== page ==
Located just down the hill from Nazareth Village and near the middle of town, the Basilica of the Annuncation is a modern church (built in the 1960). It features Mary’s home in Nazareth where the angel appeared to Mary, telling her that she was to be the mother of Jesus. The modern church was built in 1965, over the ruins of earlier churches that were built around the site of Mary’s house. Unlike some other traditional sites based on hearsay without any physical evidence, there is strong evidence that the grotto area of this church was the actual house of Mary the mother of Jesus. It is a huge two-story church, and is one of the largest Christian churches in the Middle East.
We visited right at closing time, but were lucky enough to make it inside the church grounds to check things out before it closed. On the walls surrounding the church, mosaics and art pieces from many countries with depictions of Mary or Mary with baby Jesus. It was so neat to see these beautiful mosaics and mixed media art pieces from all over the world!
From the entrance courtyard, we entered the church on the bottom floor. The church is fairly plainly decorated on this level, with the focal point being the original grotto that was Mary’s house. There was a gate and some nuns and worshipers were actually allowed to go inside of the grotto. For normal tourists and visitors, we lined up and walked by the grotto. It was awesome to see the actual place where the angel appeared to Mary! Unfortunately, Owen, our 17-month-old had had a long day and was not very happy about being held as we checked out the grotto.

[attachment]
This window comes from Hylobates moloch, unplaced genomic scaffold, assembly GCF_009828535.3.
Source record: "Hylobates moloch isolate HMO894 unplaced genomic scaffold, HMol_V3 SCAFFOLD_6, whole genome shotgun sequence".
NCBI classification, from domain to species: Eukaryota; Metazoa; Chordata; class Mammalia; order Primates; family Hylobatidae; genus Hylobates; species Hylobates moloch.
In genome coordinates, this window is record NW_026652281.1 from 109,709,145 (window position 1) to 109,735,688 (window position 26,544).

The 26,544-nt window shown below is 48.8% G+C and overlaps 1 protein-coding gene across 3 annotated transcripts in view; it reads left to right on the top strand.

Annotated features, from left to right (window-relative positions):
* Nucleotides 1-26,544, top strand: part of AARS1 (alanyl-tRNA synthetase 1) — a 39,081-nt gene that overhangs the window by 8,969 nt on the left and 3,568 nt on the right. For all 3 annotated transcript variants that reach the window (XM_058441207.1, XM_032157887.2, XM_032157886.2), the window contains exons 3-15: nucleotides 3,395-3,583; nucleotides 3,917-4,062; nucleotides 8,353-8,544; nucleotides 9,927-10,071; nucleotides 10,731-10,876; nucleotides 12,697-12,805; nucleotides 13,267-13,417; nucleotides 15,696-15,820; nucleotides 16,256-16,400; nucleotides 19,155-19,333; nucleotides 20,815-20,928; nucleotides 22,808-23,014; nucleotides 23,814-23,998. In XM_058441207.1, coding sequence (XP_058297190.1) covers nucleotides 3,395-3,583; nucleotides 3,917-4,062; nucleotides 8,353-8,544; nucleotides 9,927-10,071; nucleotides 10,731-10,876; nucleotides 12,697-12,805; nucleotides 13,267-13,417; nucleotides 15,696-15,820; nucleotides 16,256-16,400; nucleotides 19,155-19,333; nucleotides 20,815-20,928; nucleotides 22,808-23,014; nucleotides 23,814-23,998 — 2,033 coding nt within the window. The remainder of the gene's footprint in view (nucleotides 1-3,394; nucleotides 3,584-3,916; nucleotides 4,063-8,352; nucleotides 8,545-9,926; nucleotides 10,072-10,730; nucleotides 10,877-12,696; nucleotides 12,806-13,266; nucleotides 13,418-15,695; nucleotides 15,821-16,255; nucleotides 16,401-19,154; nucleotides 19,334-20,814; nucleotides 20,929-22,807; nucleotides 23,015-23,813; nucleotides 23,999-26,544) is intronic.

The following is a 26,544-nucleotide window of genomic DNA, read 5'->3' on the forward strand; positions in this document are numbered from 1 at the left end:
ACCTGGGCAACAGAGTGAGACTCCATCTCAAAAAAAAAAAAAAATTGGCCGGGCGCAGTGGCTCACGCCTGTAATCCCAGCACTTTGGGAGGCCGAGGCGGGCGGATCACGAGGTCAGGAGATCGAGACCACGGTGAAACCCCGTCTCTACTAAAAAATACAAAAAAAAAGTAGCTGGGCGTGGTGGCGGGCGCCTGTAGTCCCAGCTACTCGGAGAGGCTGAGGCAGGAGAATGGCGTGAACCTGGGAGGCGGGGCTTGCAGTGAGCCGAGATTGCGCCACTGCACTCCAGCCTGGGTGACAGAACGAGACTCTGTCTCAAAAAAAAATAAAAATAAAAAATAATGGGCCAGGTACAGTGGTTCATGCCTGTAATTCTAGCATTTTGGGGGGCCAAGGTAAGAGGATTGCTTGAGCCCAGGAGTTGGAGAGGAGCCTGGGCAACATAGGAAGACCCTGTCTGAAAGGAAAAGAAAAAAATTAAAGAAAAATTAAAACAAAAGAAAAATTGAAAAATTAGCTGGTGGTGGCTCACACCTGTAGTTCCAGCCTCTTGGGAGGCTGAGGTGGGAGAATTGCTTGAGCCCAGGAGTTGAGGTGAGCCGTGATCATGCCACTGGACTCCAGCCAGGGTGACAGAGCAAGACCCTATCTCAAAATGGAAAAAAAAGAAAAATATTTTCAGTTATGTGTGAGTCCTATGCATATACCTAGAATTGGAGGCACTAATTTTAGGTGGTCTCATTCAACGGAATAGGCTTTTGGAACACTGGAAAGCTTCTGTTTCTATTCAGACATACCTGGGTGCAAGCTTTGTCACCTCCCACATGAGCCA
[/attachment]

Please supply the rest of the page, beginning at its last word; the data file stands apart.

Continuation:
From the bottom floor, we climbed up the stone staircase up to the 2nd floor. This level had many of the features that I appreciate about Catholic churches- beautiful stained glass, large murals, and more mosaics of Madonna and Child! I think the most unique/modern looking rendition was from the United States. I geeked out at the organ, as always, and enjoyed the large concrete dome built to look like a flower from the inside.
The exit led us out onto a terrace on the second floor where we could see various excavations of ancient Nazareth with signs explaining the ruins. From there, we could exit the complex straight up the hill, or head back down to the main courtyard with a religious souvenir store and head out the same way we came in. We were able to see everything in the complex and spend a good amount of time on each floor of the basilica in about an hour. With the many stairs, this site was not very stroller friendly and we just carried Owen from our parking to the church and back. We stopped for falafel and schwarma at a very small restaurant close by- it was really good! There is a limited amount of street parking. We used Google maps to find the Basilica, but found that the app took us up above the entrance to the church, and it was almost impossible to get out of the extremely narrow streets and haphazardly parked cars. So- learn from our mistakes, and when you see the Basilica up the hill from the bigger, main road, find parking along it and walk from there!